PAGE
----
Saturday 9th June

| BY Dino Bonacic



It’s June 8 1989. A hot summer night. The stars are out and the moon is full. There’s a sound echoing around the world. No, it’s not the wolves howling – it’s all the single women and gay men gasping, Yaaas-ing and snapping their fingers at the TV. The Sex and the City pilot is airing on HBO for the first time and no one is truly aware of the cultural impact a group of four women with questionable, yet fabulous fashion choices (thanks Pat Fields) and even more questionable love/ relationship/ sex choices will have on the world.

Okay, I don’t really know whether the night was hot or if the moon was full, but that’s how I imagine the majestic setting for the birth of Venus. Or at least my Venus – Carrie Bradshaw. I was around the age of 12 when I watched my first episode of Sex & The City. Laying in my tiny single bed, in my tiny bedroom in Zagreb, Croatia. It was a few minutes after midnight, and therefor also a few minutes past my bedtime. Flicking through the TV on mute (Croatian TV does subtitles instead of dubbing), I stumbled upon a group of four women discussing the taste of sperm over their breakfast. And that’s how I fell in love… OK, I was completely confused as to what was happening in front of me, but I understand one thing – I had found something that, at the time (Summer of 2005) showed a universe that was both figuratively and literally thousands of miles away from my little pre-adolescent life in Eastern Europe. It was a world I wanted to be part of – unapologetically discussing body fluids, dressing in outrageous fashions and eating something green on toast (it was avocado). And look at me now. I spend my weekends talking about sex, eating avocado on toast and buying 1960s floral lady bags. I don’t want to say it was all thanks to Carrie, Miranda, Charlotte and Samantha – but it probably was.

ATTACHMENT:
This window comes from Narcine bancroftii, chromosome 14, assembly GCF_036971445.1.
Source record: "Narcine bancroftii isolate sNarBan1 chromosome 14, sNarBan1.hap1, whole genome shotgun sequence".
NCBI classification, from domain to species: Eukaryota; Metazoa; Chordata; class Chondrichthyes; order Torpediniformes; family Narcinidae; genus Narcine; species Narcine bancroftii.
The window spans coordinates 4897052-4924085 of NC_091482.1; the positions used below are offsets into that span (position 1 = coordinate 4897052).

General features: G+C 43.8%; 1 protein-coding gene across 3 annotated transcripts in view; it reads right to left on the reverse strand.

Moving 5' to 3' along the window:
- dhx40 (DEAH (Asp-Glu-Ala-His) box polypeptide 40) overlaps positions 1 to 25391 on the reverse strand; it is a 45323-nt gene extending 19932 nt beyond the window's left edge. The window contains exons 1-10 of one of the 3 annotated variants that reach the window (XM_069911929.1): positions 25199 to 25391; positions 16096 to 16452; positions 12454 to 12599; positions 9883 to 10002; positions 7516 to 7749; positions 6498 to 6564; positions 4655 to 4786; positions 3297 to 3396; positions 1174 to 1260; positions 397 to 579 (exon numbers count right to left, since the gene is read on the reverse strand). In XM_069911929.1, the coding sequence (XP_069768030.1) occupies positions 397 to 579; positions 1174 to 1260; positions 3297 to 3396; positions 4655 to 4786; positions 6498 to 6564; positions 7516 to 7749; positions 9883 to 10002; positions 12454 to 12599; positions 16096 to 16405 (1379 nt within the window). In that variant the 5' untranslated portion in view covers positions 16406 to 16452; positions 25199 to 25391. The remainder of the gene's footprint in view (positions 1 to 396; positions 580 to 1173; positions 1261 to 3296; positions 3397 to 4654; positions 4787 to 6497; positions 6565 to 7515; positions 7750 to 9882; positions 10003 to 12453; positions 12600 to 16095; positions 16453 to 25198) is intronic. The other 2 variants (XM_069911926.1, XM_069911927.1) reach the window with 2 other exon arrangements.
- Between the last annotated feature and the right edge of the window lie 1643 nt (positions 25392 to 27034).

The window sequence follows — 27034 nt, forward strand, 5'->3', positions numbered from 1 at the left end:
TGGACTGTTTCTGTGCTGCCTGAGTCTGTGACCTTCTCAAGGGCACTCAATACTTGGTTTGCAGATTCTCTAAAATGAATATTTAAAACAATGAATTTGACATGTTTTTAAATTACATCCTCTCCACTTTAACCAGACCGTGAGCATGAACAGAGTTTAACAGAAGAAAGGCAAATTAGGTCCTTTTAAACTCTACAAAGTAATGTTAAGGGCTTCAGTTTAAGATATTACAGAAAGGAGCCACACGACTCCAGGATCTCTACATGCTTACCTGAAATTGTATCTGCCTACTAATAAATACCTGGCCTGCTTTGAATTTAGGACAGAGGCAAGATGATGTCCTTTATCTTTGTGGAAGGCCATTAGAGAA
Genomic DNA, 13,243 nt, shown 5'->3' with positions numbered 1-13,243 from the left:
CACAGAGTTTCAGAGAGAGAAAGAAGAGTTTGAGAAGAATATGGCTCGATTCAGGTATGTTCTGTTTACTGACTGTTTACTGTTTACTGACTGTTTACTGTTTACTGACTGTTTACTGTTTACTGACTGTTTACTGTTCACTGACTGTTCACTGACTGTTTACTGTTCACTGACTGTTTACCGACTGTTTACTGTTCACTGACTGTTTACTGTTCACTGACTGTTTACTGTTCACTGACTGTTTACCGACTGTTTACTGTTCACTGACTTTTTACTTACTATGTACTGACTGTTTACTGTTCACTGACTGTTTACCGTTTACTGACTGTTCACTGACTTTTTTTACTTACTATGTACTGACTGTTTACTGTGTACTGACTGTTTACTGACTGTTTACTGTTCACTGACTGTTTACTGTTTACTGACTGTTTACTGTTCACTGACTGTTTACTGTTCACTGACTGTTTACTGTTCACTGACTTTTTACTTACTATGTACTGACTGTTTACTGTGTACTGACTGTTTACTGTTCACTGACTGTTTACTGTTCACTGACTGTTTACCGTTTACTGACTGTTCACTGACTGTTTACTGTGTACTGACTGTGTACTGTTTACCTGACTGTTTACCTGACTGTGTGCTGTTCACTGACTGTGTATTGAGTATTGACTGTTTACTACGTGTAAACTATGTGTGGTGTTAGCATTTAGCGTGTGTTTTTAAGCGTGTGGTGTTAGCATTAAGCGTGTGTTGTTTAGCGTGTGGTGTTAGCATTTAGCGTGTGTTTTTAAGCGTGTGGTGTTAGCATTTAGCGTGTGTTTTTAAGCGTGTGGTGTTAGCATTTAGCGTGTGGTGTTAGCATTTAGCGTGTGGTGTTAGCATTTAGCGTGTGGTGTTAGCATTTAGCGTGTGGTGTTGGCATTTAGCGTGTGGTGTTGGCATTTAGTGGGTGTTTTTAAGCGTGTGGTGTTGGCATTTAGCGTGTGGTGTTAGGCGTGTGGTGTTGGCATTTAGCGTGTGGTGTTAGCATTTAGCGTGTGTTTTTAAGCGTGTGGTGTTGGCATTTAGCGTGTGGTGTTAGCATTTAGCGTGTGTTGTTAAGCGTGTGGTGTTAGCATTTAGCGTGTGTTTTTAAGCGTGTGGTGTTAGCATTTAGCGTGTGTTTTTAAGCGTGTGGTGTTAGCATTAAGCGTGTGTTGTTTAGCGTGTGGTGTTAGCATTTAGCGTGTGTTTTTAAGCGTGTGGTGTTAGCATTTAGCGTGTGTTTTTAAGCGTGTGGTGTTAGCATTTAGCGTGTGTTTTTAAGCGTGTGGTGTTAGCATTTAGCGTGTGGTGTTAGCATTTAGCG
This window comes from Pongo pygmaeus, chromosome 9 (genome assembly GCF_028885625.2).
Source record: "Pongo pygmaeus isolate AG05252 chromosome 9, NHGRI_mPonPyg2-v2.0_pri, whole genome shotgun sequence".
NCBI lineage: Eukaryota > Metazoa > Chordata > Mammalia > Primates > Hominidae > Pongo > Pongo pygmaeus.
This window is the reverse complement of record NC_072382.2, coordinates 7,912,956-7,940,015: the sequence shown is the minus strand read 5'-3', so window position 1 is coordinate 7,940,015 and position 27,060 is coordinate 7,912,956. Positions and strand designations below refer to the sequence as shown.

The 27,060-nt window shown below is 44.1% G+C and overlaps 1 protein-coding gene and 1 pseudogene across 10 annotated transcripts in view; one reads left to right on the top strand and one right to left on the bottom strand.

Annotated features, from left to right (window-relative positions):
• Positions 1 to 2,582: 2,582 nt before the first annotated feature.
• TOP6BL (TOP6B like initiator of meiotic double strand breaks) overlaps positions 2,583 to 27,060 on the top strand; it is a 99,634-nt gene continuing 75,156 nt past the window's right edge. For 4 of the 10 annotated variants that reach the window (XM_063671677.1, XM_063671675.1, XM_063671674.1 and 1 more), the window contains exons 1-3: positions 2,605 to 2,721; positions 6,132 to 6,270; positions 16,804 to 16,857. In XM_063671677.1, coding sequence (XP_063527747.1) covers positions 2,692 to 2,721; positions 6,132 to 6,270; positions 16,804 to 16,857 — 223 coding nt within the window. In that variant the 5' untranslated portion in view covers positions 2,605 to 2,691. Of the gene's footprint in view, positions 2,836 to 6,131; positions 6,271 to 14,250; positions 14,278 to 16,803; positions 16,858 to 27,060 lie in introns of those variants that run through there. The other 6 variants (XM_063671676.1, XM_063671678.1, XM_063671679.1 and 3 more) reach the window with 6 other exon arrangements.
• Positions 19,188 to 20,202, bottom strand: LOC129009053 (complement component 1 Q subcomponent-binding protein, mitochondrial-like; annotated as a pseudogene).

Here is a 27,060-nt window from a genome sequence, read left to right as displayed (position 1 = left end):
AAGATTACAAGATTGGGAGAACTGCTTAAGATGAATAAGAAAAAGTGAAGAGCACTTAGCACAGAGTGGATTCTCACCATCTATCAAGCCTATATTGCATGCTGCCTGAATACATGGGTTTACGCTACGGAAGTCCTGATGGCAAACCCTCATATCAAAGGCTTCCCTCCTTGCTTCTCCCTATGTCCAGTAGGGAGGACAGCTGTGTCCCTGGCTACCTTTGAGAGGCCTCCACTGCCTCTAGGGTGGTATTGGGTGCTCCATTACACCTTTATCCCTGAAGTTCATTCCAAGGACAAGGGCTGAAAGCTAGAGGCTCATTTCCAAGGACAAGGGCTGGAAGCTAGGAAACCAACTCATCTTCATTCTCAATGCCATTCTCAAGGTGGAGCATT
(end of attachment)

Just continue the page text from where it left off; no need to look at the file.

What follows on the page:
Look, don’t get me wrong – Sex and the City did many things wrong. It focused solely on white women in a city that is a synonym for diversity. It dismissed bisexuality as “just a layover on the way to Gay Town” and praised the idea of pressuring friends into lending you money because you bought way too many shoes. Yet, 20 years after its premiere – this show is as popular as ever. Why? Well, in my opinion – Sex and the City epitomises everything you think in your head but would never dare in real life. Statements you would never say out loud (“Men cheat for the same reasons that dog licks their balls… Because they can”), wear unreasonably mismatched outfits (a waist belt over a bare belly?) and behave like you never cared about what anyone else thinks (release your home-made porno to the press). Just to be clear, I’m not suggesting you do any of these things. What you should take away is the level of irreverence these four women represent.

As most of you will know, this year has been a rough one for all of the S&TC fans due to the undeniably juicy and still ongoing Instagram spat between Sarah Jessica Parker and Kim Cattrall (I’m team Carrie all the way), so this is an important time to stick together and celebrate a world where everything is alright as long as you’ve got your friends with you. So, in honour of Sex & the City turning 20, go ahead and slide into your Manolos, pour yourself a full pint of Cosmopolitan and start caring less about the bullshit happening around you.